“I have skied for 72 years, and I’ve never skied snow like this in June,”

LITTLE COTTONWOOD CANYON, Utah — At the base of a slope that at this time of year usually tests the skills of mountain bikers, roughly 60 skiers and snowboarders, hoping to get first tracks on the mountain, waited for the 8 a.m. opening of the tram at Snowbird resort.

These were not bitter-enders hoping to eke out runs on a thin swatch of snow. At this northern Utah resort, it is still winter. There is hardly a bare spot on the mountain. Piles of snow line the vast parking lot. With much of the country in the grip of record-high temperatures, it was 31 degrees here Friday morning. Snowbird has announced that it will be open for snow sports three days a week until July 4. And it could stay open even later.

An unusually heavy winter snowfall and a cold, wet spring have resulted in a record snowpack in much of the mountain regions of the West. Bob Bonar, the general manager at Snowbird, said the mountain received more than 775 inches of snow this season, well above its average of 500.

“We even got 20 inches of powder over Memorial Day weekend, and our current average base is more than 15 feet,” Bonar said. “The holiday may not even be the end. We may stay open a few weekends longer if the snow stays good.”

But if the giant snowpack remains a boon to skiers at Snowbird and at Snowbasin Resort about 70 miles to the north, it has been problematic to others.

Ed Chauner, director of the Intermountain Cup Mountain Bike Racing Series, said he had to change the site of a race last month because the original site, Sundance Resort, still had 10 feet of snow. A race planned at Snowbird on July 2 is also in jeopardy because, Chauner says, “there’s still 20 feet of snow on parts of the course.”

“All this weather is killing us,” Chauner said. “No one can get out and train during the week, because it’s been so cold and wet. If they can’t train, they don’t come out to race. Our rider numbers have been way down.”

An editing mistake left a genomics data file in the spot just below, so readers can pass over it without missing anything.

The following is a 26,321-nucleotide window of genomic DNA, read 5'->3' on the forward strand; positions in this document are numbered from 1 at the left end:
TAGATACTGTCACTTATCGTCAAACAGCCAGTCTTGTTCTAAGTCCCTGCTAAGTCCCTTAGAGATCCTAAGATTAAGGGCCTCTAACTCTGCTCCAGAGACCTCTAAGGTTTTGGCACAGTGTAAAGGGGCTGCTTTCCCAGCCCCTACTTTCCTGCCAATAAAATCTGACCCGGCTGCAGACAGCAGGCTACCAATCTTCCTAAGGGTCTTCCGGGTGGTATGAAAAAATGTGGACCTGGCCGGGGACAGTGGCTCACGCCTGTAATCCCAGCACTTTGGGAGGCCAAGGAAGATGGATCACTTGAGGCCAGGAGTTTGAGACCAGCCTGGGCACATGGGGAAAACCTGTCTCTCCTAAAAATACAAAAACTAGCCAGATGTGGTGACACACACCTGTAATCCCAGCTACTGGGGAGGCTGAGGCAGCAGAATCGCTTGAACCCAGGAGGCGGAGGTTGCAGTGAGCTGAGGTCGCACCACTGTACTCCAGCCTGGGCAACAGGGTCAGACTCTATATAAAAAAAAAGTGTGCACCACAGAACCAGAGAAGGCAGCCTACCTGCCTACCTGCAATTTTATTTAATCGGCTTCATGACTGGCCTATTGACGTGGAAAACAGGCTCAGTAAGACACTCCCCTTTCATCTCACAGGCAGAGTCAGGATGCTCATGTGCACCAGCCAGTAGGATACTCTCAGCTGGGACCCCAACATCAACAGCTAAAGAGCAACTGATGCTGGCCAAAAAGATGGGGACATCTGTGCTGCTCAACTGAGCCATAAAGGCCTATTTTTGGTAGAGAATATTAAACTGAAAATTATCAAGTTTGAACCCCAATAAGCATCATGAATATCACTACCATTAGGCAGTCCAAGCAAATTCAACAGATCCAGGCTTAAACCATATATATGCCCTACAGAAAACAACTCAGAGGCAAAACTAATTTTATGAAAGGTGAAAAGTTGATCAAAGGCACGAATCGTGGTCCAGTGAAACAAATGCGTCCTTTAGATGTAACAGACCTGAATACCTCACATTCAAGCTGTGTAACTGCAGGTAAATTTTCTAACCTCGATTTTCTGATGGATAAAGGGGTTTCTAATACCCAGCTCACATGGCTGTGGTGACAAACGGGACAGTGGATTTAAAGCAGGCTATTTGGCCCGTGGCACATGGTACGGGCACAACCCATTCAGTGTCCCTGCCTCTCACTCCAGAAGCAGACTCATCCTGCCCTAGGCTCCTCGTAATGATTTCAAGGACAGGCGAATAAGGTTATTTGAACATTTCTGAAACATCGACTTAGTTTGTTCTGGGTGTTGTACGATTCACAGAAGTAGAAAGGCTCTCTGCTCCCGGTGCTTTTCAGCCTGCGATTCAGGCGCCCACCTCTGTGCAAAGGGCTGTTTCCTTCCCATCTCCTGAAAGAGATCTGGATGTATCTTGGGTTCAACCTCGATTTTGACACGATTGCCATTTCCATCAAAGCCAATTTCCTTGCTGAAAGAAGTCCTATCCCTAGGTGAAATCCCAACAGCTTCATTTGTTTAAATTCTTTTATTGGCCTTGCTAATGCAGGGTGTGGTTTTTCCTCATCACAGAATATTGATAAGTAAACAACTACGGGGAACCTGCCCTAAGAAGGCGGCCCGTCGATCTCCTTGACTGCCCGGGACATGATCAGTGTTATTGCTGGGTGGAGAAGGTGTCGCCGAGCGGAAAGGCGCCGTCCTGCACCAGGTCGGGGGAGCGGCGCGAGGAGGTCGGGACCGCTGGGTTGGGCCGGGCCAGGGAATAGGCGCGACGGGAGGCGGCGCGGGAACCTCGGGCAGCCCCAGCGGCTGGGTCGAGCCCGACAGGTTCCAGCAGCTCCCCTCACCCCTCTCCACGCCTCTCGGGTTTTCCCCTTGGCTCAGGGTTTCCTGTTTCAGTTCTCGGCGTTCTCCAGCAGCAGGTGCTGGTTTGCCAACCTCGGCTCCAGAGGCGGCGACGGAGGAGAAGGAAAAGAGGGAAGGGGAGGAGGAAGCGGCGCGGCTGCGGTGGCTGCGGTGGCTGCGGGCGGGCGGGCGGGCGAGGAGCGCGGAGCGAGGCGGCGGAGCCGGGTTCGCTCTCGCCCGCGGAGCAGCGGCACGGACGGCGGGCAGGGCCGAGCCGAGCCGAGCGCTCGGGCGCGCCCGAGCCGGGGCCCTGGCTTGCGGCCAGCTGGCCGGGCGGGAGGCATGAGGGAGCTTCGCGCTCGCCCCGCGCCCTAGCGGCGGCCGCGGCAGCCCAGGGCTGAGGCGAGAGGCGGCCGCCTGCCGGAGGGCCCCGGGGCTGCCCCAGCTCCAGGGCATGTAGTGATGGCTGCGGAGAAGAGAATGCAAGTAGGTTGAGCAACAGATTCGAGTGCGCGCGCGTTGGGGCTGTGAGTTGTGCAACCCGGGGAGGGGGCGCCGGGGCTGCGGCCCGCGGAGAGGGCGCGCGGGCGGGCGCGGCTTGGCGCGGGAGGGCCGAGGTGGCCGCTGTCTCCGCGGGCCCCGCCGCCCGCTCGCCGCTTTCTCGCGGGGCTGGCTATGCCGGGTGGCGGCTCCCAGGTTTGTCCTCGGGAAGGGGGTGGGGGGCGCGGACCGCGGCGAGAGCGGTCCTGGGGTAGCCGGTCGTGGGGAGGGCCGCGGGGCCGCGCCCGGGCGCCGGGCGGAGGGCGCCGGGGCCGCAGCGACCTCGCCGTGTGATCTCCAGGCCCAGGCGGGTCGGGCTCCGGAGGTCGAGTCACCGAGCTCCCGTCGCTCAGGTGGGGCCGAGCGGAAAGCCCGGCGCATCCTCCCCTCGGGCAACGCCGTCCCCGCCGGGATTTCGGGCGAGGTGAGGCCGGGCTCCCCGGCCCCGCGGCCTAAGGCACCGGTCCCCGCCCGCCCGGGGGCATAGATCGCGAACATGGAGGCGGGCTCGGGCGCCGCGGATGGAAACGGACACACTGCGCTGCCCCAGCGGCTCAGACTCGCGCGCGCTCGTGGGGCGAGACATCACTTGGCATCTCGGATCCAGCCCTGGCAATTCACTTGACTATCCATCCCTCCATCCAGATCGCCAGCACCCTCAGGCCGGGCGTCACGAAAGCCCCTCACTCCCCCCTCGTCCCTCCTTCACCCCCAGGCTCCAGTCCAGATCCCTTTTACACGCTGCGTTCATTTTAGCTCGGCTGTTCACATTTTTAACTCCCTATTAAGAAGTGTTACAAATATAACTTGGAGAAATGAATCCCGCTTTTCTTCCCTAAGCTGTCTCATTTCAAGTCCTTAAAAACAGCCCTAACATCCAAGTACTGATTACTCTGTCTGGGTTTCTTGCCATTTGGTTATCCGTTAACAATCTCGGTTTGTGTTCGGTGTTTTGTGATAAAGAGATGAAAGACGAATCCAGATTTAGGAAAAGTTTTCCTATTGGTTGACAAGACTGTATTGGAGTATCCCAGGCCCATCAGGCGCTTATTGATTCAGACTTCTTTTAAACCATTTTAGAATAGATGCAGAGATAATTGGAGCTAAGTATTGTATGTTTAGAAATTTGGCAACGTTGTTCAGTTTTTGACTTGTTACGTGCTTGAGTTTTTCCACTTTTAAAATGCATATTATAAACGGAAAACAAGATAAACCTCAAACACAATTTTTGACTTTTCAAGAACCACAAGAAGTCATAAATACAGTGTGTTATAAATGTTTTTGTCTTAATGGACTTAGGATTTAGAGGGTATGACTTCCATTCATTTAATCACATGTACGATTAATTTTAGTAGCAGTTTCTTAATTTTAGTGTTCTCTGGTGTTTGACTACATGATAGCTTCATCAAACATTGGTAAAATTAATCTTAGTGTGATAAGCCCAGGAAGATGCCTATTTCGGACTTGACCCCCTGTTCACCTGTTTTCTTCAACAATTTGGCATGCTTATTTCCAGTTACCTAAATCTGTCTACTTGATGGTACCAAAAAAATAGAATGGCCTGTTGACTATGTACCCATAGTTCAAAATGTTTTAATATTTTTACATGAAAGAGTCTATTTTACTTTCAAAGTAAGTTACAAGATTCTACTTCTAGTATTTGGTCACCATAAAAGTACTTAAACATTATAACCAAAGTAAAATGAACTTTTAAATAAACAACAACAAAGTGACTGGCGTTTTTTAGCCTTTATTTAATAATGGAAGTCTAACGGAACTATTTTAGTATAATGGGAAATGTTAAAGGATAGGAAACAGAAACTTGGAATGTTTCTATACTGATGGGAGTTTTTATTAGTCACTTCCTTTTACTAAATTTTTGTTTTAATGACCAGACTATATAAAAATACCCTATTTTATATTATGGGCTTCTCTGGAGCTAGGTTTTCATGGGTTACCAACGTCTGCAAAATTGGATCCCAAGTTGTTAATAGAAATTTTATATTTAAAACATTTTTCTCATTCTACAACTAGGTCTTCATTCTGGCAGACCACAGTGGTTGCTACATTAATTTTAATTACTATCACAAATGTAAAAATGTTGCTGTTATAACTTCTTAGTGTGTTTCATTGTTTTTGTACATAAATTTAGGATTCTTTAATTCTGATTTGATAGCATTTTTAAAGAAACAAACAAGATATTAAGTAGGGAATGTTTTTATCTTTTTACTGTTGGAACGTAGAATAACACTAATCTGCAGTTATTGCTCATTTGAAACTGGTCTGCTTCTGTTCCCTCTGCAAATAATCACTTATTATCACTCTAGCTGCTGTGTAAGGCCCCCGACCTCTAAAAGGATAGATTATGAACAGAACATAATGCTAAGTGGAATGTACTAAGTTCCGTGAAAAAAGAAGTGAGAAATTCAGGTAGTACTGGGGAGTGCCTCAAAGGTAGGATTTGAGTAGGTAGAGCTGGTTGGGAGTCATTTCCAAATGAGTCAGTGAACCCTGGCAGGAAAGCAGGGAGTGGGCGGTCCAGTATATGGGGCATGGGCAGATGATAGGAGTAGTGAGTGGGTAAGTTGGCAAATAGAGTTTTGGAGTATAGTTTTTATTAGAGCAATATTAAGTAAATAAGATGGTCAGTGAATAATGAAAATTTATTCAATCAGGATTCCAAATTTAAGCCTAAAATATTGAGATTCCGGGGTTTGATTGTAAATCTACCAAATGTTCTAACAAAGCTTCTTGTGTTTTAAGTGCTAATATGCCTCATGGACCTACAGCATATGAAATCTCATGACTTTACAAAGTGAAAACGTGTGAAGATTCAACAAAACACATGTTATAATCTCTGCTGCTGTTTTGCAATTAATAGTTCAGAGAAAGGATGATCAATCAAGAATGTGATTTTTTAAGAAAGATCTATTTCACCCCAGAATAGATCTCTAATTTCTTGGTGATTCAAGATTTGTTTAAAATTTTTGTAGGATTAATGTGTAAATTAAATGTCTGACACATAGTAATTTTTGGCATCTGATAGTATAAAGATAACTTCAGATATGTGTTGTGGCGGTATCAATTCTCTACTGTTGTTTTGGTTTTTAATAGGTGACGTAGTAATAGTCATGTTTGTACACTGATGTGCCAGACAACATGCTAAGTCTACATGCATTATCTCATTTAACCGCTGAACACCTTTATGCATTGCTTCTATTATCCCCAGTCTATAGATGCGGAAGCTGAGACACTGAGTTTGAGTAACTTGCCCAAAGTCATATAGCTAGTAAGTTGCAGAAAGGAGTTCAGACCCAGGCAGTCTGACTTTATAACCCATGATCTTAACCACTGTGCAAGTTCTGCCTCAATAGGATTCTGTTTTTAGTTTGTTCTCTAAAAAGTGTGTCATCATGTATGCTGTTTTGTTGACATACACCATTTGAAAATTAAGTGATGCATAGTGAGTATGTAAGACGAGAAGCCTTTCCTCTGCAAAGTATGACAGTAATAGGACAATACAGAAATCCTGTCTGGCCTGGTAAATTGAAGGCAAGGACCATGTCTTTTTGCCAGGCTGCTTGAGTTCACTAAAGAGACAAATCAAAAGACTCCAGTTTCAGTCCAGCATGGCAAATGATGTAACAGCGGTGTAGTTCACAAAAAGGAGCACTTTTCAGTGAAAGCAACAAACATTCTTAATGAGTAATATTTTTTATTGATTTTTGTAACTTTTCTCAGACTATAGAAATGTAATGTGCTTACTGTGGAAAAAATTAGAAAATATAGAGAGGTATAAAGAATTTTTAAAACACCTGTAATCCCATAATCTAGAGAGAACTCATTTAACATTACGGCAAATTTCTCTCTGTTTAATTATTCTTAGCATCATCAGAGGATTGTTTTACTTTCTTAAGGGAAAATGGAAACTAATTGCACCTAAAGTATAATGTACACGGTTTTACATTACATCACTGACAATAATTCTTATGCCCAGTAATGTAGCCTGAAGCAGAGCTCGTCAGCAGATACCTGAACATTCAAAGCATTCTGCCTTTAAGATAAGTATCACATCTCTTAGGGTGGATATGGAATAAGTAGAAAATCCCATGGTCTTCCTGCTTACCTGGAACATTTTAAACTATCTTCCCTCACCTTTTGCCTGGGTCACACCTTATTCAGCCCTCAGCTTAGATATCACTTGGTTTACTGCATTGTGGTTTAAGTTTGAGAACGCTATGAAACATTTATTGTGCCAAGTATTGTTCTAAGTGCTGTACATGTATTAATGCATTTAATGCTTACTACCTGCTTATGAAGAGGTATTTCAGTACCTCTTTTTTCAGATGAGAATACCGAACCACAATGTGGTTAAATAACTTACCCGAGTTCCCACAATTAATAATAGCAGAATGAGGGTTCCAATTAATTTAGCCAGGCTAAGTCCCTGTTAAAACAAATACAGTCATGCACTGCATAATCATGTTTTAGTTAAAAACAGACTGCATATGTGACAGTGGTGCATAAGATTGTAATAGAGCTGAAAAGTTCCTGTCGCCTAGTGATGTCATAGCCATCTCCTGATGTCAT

The La Niña phenomenon is behind the weather anomaly, said Lindsay Storrs, a meteorologist at KUTV in Salt Lake City. In a La Niña year, she said, cooler than normal water temperatures in the Pacific off the coast of Chile leads to cooler and wetter weather in winter and spring in the western United States.

“Troughs develop along the West Coast of the U.S. when this occurs,” Storrs said. “That allows storms to continuously drop out of the Gulf of Alaska, giving the western U.S. above average precipitation.”

Snowbird’s full parking lot is testimony to the attraction of this season’s late snow.

“I have skied for 72 years, and I’ve never skied snow like this in June,” said Eric Jucker, 75, a Swiss citizen who travels back and forth from Laguna Beach, Calif., to Salt Lake City.



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25 Responses to “I have skied for 72 years, and I’ve never skied snow like this in June,”

  1. NikFromNYC says:

    The hills are getting higher too!

    NASA’s latest image of AGW shows Earth drastically changing shape:


    • Mike Davis says:

      In spite of some rumors to the contrary, Solid Ground is not solid and continues to change shape. The globe is not a perfect sphere and will never be as long as it rotates and is affected by external gravitational forces.
      Drastic is a little over board of a descriptor but NASA tends to exaggerate to justify chasing fantasies. They already found the pot at the end of the Rainbow. It is the taxpayers pockets.

  2. Amino Acids in Meteorites says:

    The ski industry is in trouble because of global warming. Snow is a thing of the past.


    • Jimbo says:

      Let’s be clear. Lack of snowpack was caused by global warming. Heavy snowpack is also caused by global warming. Why can’t you people understand this simple fact???? 😦

  3. Andy WeissDC says:

    If this trend continues, the ski industry will be doomed because the lodges will be buried under too much snow. Not exactly what they had in mind.

  4. NoMoreGore says:

    What is important here is Snowbird and Alta (In little Cottonwood Canyon). They are freaking awesome. Alta Has a little trough above the Extrovert Run that I love, and Snowbird has The Circ, Gad II, Little Cloud, Silver Fox.
    There are many steep Cornice drops and tight turns between trees for the adventurous.

    You haven’t experienced life until you’ve been down STH (Steeper Than Hell) after 2 feet of fresh snow. But the liftline at the top of GAD II is/was un-named and truly a test on icy days. When you come to the top of a run, and it has only a sign that says: DANGER , you know you’re going to have fun. A friend of mine fell (sat down, actually) on the liftline, and slid/cartwheeled several hundred feet to the bottom. There are much more difficult places in the world, but unless you’re Glen Plake, Snowbird has a lot to offer.